Typos

2

Comments

  • Just KevinJust Kevin Lulu Genius

    There are indeed a few famous writers now taking the self-publishing route. But they normally still pay freelancers to replace the services a trad publishing house does, though, which is surely not cheap. They are doing it because they get the profit and not the often dismal royalties per unit trad publishers pay them. They do have a few advantages though. They have a large fan base, not to mention already an agent. Most are publishing e-books however, which cuts out any printing costs, which is a big saving even at mass-printing prices.

    I have often said that Lulu should replace the word Royalty with Profit, because we as the publishers are getting a profit, not a royalty.

    How Do. Pull up a chair. Would you like a cup of tea? Don't sit in that chair!!
  • Skoob_ymSkoob_ym Teacher
    edited March 9
    I sold enough over four years to finally get $25, now leaving me to suspect my mother was right. I have about as much talent at writing as a dead three-toed sloth.

    Give yourself some credit. Your writing beats a lot of writing I've read, hands down.

    You need to at least value yourself alongside a live armadillo with a million typewriters.

    All kidding aside, you're not bad. It took me a couple of years to get to the $20 threshold, even with Jean-Paul shilling my book to his European friends, a kindly gesture for which I am most grateful. To date, I'm under $150.00 USD in total.

    Which makes this a hobby that sometimes helps to fund itself.
  • Ron MillerRon Miller Professor

    There are indeed a few famous writers now taking the self-publishing route. But they normally still pay freelancers to replace the services a trad publishing house does, though, which is surely not cheap. They are doing it because they get the profit and not the often dismal royalties per unit trad publishers pay them. They do have a few advantages though. They have a large fan base, not to mention already an agent. Most are publishing e-books however, which cuts out any printing costs, which is a big saving even at mass-printing prices.

    I have often said that Lulu should replace the word Royalty with Profit, because we as the publishers are getting a profit, not a royalty.

    I’ve made that same argument myself. Lulu does not pay royalties. Royalties are paid to an author by a publisher. This is supposedly not the relationship Lulu has, especially since it goes to great pains to emphasize that the authors here are the publishers, not Lulu.
  • Papi_SoñolientoPapi_Soñoliento Southern Escarpment Hill Country Librarian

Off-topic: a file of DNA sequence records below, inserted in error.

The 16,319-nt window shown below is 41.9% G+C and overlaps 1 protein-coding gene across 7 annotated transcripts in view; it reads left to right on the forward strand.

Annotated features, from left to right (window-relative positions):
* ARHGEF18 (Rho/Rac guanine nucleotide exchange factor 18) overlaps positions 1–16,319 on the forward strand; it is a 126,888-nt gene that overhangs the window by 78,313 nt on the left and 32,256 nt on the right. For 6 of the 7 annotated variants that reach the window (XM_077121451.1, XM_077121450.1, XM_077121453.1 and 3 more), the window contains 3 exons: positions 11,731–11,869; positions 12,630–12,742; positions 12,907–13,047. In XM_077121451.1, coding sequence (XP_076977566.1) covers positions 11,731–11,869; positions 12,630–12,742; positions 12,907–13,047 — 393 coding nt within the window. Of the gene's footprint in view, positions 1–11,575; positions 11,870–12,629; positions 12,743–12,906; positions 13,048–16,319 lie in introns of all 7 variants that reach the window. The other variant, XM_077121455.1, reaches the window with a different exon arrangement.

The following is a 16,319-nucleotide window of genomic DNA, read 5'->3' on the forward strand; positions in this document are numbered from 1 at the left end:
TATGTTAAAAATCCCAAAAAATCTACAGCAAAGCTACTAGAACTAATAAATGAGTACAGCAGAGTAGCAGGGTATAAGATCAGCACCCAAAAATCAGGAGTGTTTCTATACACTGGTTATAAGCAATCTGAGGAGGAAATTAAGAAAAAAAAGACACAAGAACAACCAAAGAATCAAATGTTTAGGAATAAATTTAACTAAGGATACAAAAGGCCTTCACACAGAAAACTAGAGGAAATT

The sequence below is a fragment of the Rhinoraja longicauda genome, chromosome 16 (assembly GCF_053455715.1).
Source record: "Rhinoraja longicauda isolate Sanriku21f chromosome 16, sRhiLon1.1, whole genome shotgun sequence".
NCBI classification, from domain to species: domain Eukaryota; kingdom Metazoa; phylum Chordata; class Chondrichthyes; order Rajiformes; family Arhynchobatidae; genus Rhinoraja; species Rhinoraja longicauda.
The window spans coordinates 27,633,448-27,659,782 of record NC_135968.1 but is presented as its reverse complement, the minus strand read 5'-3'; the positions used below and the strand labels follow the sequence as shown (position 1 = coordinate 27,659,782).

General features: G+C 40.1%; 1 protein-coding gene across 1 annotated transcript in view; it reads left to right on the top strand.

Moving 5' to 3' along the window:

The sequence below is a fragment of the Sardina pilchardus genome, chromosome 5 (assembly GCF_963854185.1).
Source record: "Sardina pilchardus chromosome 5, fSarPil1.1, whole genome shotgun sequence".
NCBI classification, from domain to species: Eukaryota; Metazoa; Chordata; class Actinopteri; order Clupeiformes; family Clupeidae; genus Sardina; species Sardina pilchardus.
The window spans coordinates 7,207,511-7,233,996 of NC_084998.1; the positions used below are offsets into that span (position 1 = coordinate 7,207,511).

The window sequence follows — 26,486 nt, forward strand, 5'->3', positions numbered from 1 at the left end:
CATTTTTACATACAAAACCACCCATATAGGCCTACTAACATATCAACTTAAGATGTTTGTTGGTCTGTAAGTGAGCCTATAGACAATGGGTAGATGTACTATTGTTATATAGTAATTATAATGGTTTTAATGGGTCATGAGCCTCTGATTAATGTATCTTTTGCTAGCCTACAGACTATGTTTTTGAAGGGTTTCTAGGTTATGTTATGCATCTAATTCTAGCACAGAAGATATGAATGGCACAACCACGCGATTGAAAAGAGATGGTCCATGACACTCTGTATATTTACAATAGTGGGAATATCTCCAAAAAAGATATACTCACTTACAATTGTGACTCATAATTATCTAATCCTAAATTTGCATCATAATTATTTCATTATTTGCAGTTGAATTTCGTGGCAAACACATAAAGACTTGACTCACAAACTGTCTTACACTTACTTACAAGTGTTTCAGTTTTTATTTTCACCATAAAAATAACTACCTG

Cliff,

    Think of it like this, I assess my abilities the way I do due to the factors that shaped them; good usually doesn't make grade. That may sound harsh but I have my reasons.

    My written work never found a home with a traditional publisher (back when I did submit} because it never was quite what they were looking for, good perhaps but never quite good enough. Good enough to have people enjoy the read, but not good enough to get a publisher to want to take a chance on it.

    Sometimes it just boils down to being in the right place at the right time and encountering the right person. Then again my father used to tell me I was the luckiest unlucky SOB he ever met, and I have to say he pretty much nailed it.
  • Skoob_ymSkoob_ym Teacher
    I understand. I just hate to see someone limit himself based on what an admittedly bad critic said decades prior.
  • Papi_SoñolientoPapi_Soñoliento Southern Escarpment Hill Country Librarian
    Cliff,

    The reality is that in my past I had to deal with people who would get inside a normal person's head and under their skin faster than a cat can lick its rear with its back bent and its leg out. Those individuals could have someone 'average' ready to hang a caricature of themselves on the wall and then themselves next to said caricature in short order. If I limit myself it's because my 'normal' and most other peoples' 'normal' are more than a bit different.

    As far as typos, I've scanned back through some books published by Tor, Ace, and Baen to name a few, and my errors appear fall in line with, and be no more egregious than theirs.

    At any rate it won't be long before my duty days are back to normal and I won't have time to do my side work or read. I have an MS to read and I look forward to it as soon as another priority is attended to.

    I get to replace a defective toilet tomorrow, yee haw.
  • I've read some of Sphinx's writing. I think it's very good. Haven't had time to read all of it and get the whole story-line but it reads very well. I'm going to try my hand at fiction some day. Maybe I'll get lucky.
  • Ron MillerRon Miller Professor
    Cliff,

    The reality is that in my past I had to deal with people who would get inside a normal person's head and under their skin faster than a cat can lick its rear with its back bent and its leg out. Those individuals could have someone 'average' ready to hang a caricature of themselves on the wall and then themselves next to said caricature in short order. If I limit myself it's because my 'normal' and most other peoples' 'normal' are more than a bit different.

    As far as typos, I've scanned back through some books published by Tor, Ace, and Baen to name a few, and my errors appear fall in line with, and be no more egregious than theirs.